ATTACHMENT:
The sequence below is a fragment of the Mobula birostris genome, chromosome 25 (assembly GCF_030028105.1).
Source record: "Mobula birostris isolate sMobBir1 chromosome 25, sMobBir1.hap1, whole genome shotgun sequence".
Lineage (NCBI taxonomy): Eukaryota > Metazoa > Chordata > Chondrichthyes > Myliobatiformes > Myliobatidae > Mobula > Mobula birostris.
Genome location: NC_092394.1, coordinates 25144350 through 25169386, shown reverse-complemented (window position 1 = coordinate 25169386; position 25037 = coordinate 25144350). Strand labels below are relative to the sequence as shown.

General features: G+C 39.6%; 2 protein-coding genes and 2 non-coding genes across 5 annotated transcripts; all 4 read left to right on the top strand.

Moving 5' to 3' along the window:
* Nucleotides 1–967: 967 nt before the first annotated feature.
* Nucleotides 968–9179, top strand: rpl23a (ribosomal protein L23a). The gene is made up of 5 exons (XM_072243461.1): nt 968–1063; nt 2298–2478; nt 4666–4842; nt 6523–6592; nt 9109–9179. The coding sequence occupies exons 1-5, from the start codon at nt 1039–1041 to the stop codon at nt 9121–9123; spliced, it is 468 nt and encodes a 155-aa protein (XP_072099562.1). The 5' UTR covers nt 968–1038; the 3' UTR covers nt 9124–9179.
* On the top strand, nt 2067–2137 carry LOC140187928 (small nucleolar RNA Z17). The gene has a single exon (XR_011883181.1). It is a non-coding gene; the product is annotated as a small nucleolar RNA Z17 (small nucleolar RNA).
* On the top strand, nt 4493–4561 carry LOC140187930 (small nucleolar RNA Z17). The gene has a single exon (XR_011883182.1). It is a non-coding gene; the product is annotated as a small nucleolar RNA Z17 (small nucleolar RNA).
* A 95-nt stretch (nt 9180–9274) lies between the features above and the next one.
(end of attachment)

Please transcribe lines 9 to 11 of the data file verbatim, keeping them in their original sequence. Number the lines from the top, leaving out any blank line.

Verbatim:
* On the top strand, nt 2067–2137 carry LOC140187928 (small nucleolar RNA Z17). The gene has a single exon (XR_011883181.1). It is a non-coding gene; the product is annotated as a small nucleolar RNA Z17 (small nucleolar RNA).
* On the top strand, nt 4493–4561 carry LOC140187930 (small nucleolar RNA Z17). The gene has a single exon (XR_011883182.1). It is a non-coding gene; the product is annotated as a small nucleolar RNA Z17 (small nucleolar RNA).
* A 95-nt stretch (nt 9180–9274) lies between the features above and the next one.